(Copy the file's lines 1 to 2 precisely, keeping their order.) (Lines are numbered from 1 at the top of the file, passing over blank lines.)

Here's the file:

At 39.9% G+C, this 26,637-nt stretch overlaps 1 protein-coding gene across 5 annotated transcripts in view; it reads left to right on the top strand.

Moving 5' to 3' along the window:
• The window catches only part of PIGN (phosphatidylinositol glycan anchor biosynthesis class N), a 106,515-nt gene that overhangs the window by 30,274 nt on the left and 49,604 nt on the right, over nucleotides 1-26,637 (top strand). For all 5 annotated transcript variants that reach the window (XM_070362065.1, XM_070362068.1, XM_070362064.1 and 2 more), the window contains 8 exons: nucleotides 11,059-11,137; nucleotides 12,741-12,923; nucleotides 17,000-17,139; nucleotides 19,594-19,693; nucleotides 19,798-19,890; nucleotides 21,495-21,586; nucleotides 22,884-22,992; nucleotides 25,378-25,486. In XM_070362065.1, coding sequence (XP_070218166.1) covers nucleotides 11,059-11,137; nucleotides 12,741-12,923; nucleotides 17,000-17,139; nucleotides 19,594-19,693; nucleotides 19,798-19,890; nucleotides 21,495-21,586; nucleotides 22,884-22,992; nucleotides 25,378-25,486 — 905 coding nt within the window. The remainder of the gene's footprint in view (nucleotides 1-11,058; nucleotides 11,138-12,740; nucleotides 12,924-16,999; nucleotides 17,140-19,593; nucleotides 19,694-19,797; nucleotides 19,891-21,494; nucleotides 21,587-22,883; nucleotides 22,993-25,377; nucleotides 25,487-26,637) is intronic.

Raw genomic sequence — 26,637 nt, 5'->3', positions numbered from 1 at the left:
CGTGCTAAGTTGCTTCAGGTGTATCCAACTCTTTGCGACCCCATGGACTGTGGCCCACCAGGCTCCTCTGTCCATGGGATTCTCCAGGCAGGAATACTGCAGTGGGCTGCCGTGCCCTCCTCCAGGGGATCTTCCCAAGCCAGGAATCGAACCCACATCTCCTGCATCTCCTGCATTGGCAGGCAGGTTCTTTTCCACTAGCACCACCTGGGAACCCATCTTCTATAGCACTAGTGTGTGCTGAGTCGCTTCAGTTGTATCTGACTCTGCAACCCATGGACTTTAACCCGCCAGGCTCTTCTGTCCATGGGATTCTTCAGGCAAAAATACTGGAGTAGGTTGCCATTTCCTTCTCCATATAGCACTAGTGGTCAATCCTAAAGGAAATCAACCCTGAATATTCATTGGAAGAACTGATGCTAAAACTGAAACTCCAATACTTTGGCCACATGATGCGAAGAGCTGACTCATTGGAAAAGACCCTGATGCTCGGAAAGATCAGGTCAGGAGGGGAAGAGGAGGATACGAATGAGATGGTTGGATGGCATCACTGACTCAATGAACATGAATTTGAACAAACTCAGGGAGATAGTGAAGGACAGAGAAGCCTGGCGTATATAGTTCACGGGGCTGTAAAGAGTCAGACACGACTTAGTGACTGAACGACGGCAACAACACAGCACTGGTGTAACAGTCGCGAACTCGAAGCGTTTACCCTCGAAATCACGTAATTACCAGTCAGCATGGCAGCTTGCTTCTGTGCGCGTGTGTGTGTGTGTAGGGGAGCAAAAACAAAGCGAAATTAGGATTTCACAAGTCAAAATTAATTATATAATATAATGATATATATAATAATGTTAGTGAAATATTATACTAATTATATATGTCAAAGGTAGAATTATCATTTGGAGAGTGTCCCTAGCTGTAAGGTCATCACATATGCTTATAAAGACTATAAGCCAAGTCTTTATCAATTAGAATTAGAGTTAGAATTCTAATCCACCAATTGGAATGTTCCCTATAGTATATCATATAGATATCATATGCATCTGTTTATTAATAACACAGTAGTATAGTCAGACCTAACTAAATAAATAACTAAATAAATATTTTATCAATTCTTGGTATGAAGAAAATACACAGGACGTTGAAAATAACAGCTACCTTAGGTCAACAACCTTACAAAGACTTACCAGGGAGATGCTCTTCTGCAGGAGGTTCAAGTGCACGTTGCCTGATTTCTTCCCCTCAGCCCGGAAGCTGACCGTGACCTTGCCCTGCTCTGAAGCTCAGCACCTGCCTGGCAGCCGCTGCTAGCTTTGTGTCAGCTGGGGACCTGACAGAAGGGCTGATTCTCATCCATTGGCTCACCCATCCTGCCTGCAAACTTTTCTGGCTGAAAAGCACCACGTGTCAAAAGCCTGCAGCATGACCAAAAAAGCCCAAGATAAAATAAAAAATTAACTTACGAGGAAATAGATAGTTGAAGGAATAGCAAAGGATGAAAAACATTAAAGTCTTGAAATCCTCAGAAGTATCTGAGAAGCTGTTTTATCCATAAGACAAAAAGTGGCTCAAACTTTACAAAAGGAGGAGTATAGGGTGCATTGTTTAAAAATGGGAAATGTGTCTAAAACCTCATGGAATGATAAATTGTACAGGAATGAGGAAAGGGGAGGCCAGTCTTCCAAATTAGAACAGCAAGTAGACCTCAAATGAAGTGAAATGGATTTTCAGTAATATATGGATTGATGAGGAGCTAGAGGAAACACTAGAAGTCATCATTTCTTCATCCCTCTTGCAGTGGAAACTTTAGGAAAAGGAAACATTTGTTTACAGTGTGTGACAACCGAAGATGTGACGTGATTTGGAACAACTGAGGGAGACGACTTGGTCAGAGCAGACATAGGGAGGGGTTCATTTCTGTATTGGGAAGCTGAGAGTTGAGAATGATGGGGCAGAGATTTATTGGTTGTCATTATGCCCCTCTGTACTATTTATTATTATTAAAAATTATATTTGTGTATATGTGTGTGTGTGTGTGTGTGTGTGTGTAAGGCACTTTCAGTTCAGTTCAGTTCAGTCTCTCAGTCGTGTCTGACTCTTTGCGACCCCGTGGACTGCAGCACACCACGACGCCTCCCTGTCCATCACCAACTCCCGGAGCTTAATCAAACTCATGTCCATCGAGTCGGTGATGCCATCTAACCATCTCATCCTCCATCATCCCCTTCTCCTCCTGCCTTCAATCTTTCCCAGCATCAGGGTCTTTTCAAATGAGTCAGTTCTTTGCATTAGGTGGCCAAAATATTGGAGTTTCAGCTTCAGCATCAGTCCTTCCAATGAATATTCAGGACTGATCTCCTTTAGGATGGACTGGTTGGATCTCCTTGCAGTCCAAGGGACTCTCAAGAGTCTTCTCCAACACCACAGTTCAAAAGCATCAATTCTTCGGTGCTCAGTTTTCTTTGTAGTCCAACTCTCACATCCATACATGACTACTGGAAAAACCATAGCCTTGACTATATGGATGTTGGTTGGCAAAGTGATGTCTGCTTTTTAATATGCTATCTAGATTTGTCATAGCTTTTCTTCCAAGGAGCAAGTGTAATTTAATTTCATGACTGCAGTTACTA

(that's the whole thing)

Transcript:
At 39.9% G+C, this 26,637-nt stretch overlaps 1 protein-coding gene across 5 annotated transcripts in view; it reads left to right on the top strand.

Moving 5' to 3' along the window: